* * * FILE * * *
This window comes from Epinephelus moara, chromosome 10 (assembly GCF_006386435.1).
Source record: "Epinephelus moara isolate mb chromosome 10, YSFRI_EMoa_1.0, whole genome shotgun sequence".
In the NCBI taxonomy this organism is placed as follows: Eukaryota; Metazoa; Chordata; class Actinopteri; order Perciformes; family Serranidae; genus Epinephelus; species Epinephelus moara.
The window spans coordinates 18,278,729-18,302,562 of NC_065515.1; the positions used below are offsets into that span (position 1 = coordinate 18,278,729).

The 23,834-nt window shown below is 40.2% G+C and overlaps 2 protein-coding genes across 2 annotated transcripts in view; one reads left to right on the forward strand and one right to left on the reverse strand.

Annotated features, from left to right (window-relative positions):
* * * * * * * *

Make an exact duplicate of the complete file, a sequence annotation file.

This window comes from Epinephelus moara, chromosome 10 (assembly GCF_006386435.1).
Source record: "Epinephelus moara isolate mb chromosome 10, YSFRI_EMoa_1.0, whole genome shotgun sequence".
In the NCBI taxonomy this organism is placed as follows: Eukaryota; Metazoa; Chordata; class Actinopteri; order Perciformes; family Serranidae; genus Epinephelus; species Epinephelus moara.
The window spans coordinates 18,278,729-18,302,562 of NC_065515.1; the positions used below are offsets into that span (position 1 = coordinate 18,278,729).

The 23,834-nt window shown below is 40.2% G+C and overlaps 2 protein-coding genes across 2 annotated transcripts in view; one reads left to right on the forward strand and one right to left on the reverse strand.

Annotated features, from left to right (window-relative positions):